The National Highway Traffic Safety Administration, or NHTSA, proposed updated fuel economy standards for passenger cars and light duty trucks on Friday that it said could prevent 885 million tons of CO2 emissions by 2050.

The rules would require that automakers improve fuel efficiency by 2 percent per year for passenger cars and 4 percent per year for light trucks, beginning in model year 2027 and continuing through model year 2032.

The agency, which is a division of the Department of Transportation, said the requirements could achieve an average fleet fuel economy of 58 miles per gallon by 2032, saving 88 billion gallons of gasoline by 2050. That, in turn, could save drivers $50 billion over the lifetime of the vehicles. Current federal standards require automakers to achieve an average fleet efficiency of 49 mpg by 2026.

The announcement follows an April proposal by the Environmental Protection Agency, or EPA, to set much stricter emissions limits for passenger vehicles and light-duty trucks, essentially cutting in half the amount of CO2 and other pollutants manufacturers are allowed to produce.  

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Combined, the rules could contribute to a dramatic transformation of the automobile industry and its environmental impact. Transportation accounts for 28 percent of the nation’s greenhouse gas emissions, the most of any sector. “The reality is that the biggest single step America can take to control global warming pollution is to reduce the emissions coming out of tailpipes,” Dan Becker, director of the Center for Biological Diversity’s Safe Climate Transport Campaign, told Grist.

While neither rule dictates what types of cars automakers produce, they set overall fleet targets that are challenging to achieve without incorporating a lot more zero-emission vehicles like battery-electric cars and trucks. The EPA predicted that its standards, if finalized, would result in EVs making up as much as 67% of new car sales by 2031. If manufacturers were to fall short of these projections, the DOT standards would at least ensure that they make improvements in the fuel consumption of internal combustion vehicles. 

The more aggressive efficiency improvements for light-duty trucks will help tackle what Becker called the “truckification” of the nation’s vehicles, but he said the proposed rules should be even stronger, given the NHTSA’s mandate to set the strictest standards possible. Concerned over the threat of supply disruptions after the Middle East oil embargo of the mid-1970s, Congress authorized NHTSA to set mandatory fuel economy standards, called Corporate Average Fuel Economy, or CAFE,  for vehicle manufacturers at the “maximum feasible” amount.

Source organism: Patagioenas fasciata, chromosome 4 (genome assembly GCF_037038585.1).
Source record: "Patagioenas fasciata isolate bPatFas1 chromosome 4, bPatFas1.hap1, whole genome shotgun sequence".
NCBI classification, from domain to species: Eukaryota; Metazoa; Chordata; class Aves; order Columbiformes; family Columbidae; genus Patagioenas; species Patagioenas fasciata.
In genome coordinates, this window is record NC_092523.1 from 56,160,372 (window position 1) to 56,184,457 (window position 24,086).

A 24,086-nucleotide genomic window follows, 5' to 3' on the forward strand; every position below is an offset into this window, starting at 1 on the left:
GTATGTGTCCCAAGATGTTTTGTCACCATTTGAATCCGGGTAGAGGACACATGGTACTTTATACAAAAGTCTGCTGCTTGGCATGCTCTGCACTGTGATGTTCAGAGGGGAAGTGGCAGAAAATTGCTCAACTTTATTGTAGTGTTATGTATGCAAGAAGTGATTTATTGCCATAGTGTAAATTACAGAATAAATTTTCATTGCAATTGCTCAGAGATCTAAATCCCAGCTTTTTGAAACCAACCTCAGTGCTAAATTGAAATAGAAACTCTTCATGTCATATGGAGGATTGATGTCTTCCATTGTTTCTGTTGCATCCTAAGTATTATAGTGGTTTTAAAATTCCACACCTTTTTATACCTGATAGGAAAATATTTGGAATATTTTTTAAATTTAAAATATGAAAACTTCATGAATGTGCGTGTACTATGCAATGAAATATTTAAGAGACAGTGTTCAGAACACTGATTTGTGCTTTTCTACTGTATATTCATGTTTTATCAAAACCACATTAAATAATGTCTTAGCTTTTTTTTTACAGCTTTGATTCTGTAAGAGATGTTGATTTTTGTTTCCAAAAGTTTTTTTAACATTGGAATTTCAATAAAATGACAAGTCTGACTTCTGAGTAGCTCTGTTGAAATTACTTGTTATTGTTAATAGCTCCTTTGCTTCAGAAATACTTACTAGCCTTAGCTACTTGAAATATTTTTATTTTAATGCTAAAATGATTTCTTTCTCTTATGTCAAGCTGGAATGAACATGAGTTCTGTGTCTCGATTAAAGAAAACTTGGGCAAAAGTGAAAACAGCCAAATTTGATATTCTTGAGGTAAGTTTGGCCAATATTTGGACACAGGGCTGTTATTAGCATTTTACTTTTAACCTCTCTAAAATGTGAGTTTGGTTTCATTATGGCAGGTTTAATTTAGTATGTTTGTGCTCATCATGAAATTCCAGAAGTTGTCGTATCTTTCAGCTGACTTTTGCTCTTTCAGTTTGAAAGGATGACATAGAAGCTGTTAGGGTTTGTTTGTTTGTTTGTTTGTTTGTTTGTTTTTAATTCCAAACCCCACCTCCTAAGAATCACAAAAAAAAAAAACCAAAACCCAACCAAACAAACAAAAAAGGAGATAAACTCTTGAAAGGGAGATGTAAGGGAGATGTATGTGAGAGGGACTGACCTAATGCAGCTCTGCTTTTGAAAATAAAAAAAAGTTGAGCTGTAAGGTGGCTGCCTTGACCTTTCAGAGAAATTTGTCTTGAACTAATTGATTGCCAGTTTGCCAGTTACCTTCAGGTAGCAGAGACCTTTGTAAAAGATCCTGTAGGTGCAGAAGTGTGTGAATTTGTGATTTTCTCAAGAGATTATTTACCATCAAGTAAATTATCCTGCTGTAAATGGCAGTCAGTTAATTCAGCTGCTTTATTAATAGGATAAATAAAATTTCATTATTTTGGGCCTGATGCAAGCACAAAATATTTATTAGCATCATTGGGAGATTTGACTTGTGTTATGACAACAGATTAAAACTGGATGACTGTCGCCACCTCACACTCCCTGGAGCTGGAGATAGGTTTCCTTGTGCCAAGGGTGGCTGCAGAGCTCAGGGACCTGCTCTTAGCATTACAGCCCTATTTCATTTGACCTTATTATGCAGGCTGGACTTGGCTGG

In a statement, the Alliance for Automotive Innovation, an industry trade group, did not comment on the specific efficiency targets, but called for a more streamlined regulatory process, rather than having multiple agencies set rules. “Conflicting and overlapping rules are complex and expensive,” said John Bozzella, group president. “The best policy would be a return to a single national standard to reduce carbon in transportation.”

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The NHTSA standards would also impact heavy-duty pickup trucks and work vans, requiring a 10 percent improvement per year for many vehicles beginning in model year 2030 and continuing through 2035. Those efficiency gains would save an additional 22 million tons of CO2 by 2050, according to the agency. 

Beyond emissions savings, the NHTSA said the new rules would save consumers money at the gas pump and reduce reliance on foreign governments. “Better vehicle fuel efficiency means more money in Americans’ pockets and stronger energy security for the entire nation,” U.S. Transportation Secretary Pete Buttigieg said in a statement. 

There will be a 60-day public comment period, during which NHTSA said it would engage with “consumers, unions, automakers, states, environmental groups and others.” The standards are expected to be finalized by the end of this year or the beginning of 2024.

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